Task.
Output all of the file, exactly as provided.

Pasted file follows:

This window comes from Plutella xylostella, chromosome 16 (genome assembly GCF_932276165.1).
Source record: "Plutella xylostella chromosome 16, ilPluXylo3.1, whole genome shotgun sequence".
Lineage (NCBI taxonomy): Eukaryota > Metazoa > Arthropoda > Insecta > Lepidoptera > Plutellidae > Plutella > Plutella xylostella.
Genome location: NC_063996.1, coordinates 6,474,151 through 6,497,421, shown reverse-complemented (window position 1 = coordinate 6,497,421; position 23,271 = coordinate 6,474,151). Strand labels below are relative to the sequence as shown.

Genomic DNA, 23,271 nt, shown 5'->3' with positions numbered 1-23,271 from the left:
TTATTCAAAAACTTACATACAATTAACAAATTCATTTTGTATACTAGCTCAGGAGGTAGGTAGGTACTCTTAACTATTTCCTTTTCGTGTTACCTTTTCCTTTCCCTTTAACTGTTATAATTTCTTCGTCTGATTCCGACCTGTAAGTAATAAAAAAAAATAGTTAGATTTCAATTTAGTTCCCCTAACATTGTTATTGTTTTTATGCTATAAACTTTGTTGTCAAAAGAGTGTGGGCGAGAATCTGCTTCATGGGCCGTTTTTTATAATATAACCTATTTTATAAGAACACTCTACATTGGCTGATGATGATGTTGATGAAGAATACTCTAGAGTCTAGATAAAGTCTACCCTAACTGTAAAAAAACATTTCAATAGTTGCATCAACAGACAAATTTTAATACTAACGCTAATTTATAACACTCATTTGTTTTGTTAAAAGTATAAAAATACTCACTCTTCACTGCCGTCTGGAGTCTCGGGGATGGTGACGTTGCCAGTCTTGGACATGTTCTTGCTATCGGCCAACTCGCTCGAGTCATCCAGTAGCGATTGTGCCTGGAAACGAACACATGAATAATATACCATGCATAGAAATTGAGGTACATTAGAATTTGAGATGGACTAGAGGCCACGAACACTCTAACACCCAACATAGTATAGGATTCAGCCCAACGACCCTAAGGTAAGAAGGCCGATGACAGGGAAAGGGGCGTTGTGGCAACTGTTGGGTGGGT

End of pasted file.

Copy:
This window comes from Plutella xylostella, chromosome 16 (genome assembly GCF_932276165.1).
Source record: "Plutella xylostella chromosome 16, ilPluXylo3.1, whole genome shotgun sequence".
Lineage (NCBI taxonomy): Eukaryota > Metazoa > Arthropoda > Insecta > Lepidoptera > Plutellidae > Plutella > Plutella xylostella.
Genome location: NC_063996.1, coordinates 6,474,151 through 6,497,421, shown reverse-complemented (window position 1 = coordinate 6,497,421; position 23,271 = coordinate 6,474,151). Strand labels below are relative to the sequence as shown.

Genomic DNA, 23,271 nt, shown 5'->3' with positions numbered 1-23,271 from the left:
TTATTCAAAAACTTACATACAATTAACAAATTCATTTTGTATACTAGCTCAGGAGGTAGGTAGGTACTCTTAACTATTTCCTTTTCGTGTTACCTTTTCCTTTCCCTTTAACTGTTATAATTTCTTCGTCTGATTCCGACCTGTAAGTAATAAAAAAAAATAGTTAGATTTCAATTTAGTTCCCCTAACATTGTTATTGTTTTTATGCTATAAACTTTGTTGTCAAAAGAGTGTGGGCGAGAATCTGCTTCATGGGCCGTTTTTTATAATATAACCTATTTTATAAGAACACTCTACATTGGCTGATGATGATGTTGATGAAGAATACTCTAGAGTCTAGATAAAGTCTACCCTAACTGTAAAAAAACATTTCAATAGTTGCATCAACAGACAAATTTTAATACTAACGCTAATTTATAACACTCATTTGTTTTGTTAAAAGTATAAAAATACTCACTCTTCACTGCCGTCTGGAGTCTCGGGGATGGTGACGTTGCCAGTCTTGGACATGTTCTTGCTATCGGCCAACTCGCTCGAGTCATCCAGTAGCGATTGTGCCTGGAAACGAACACATGAATAATATACCATGCATAGAAATTGAGGTACATTAGAATTTGAGATGGACTAGAGGCCACGAACACTCTAACACCCAACATAGTATAGGATTCAGCCCAACGACCCTAAGGTAAGAAGGCCGATGACAGGGAAAGGGGCGTTGTGGCAACTGTTGGGTGGGT